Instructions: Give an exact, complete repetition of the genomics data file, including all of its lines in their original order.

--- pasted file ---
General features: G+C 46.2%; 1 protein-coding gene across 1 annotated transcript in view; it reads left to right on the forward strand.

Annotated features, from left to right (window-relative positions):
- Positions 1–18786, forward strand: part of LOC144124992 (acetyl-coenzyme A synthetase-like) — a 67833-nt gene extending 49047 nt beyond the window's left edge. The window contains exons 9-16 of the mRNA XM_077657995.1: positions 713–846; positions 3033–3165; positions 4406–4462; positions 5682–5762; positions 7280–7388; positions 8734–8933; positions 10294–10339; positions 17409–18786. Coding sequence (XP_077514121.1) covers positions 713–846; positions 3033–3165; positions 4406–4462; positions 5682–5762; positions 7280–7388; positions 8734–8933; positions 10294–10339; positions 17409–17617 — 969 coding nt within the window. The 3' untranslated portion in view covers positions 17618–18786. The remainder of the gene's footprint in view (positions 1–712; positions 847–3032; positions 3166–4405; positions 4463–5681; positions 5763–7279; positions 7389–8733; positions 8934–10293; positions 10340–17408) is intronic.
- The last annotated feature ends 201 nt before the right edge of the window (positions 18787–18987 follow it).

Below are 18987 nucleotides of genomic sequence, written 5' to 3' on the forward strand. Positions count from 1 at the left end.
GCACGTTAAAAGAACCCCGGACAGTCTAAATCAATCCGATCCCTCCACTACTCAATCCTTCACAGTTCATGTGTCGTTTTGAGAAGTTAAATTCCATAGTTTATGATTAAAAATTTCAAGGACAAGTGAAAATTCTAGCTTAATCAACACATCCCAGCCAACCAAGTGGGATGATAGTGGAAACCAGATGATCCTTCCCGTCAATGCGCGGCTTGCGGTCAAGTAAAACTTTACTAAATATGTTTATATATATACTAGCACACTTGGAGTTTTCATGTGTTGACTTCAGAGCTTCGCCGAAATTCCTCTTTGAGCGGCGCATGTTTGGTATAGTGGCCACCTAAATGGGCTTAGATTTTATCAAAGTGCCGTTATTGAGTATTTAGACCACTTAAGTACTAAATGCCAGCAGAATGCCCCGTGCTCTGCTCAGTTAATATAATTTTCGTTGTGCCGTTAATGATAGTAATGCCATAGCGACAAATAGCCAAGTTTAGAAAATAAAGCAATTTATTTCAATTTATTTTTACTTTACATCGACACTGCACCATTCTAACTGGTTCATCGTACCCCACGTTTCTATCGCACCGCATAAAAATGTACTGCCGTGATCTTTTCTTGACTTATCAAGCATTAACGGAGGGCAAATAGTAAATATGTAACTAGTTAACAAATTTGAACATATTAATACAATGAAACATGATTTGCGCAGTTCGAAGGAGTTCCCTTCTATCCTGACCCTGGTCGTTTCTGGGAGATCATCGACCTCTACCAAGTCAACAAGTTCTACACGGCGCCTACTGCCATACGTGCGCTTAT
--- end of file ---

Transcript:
General features: G+C 46.2%; 1 protein-coding gene across 1 annotated transcript in view; it reads left to right on the forward strand.

Annotated features, from left to right (window-relative positions):
- Positions 1–18786, forward strand: part of LOC144124992 (acetyl-coenzyme A synthetase-like) — a 67833-nt gene extending 49047 nt beyond the window's left edge. The window contains exons 9-16 of the mRNA XM_077657995.1: positions 713–846; positions 3033–3165; positions 4406–4462; positions 5682–5762; positions 7280–7388; positions 8734–8933; positions 10294–10339; positions 17409–18786. Coding sequence (XP_077514121.1) covers positions 713–846; positions 3033–3165; positions 4406–4462; positions 5682–5762; positions 7280–7388; positions 8734–8933; positions 10294–10339; positions 17409–17617 — 969 coding nt within the window. The 3' untranslated portion in view covers positions 17618–18786. The remainder of the gene's footprint in view (positions 1–712; positions 847–3032; positions 3166–4405; positions 4463–5681; positions 5763–7279; positions 7389–8733; positions 8934–10293; positions 10340–17408) is intronic.
- The last annotated feature ends 201 nt before the right edge of the window (positions 18787–18987 follow it).

Below are 18987 nucleotides of genomic sequence, written 5' to 3' on the forward strand. Positions count from 1 at the left end.
GCACGTTAAAAGAACCCCGGACAGTCTAAATCAATCCGATCCCTCCACTACTCAATCCTTCACAGTTCATGTGTCGTTTTGAGAAGTTAAATTCCATAGTTTATGATTAAAAATTTCAAGGACAAGTGAAAATTCTAGCTTAATCAACACATCCCAGCCAACCAAGTGGGATGATAGTGGAAACCAGATGATCCTTCCCGTCAATGCGCGGCTTGCGGTCAAGTAAAACTTTACTAAATATGTTTATATATATACTAGCACACTTGGAGTTTTCATGTGTTGACTTCAGAGCTTCGCCGAAATTCCTCTTTGAGCGGCGCATGTTTGGTATAGTGGCCACCTAAATGGGCTTAGATTTTATCAAAGTGCCGTTATTGAGTATTTAGACCACTTAAGTACTAAATGCCAGCAGAATGCCCCGTGCTCTGCTCAGTTAATATAATTTTCGTTGTGCCGTTAATGATAGTAATGCCATAGCGACAAATAGCCAAGTTTAGAAAATAAAGCAATTTATTTCAATTTATTTTTACTTTACATCGACACTGCACCATTCTAACTGGTTCATCGTACCCCACGTTTCTATCGCACCGCATAAAAATGTACTGCCGTGATCTTTTCTTGACTTATCAAGCATTAACGGAGGGCAAATAGTAAATATGTAACTAGTTAACAAATTTGAACATATTAATACAATGAAACATGATTTGCGCAGTTCGAAGGAGTTCCCTTCTATCCTGACCCTGGTCGTTTCTGGGAGATCATCGACCTCTACCAAGTCAACAAGTTCTACACGGCGCCTACTGCCATACGTGCGCTTAT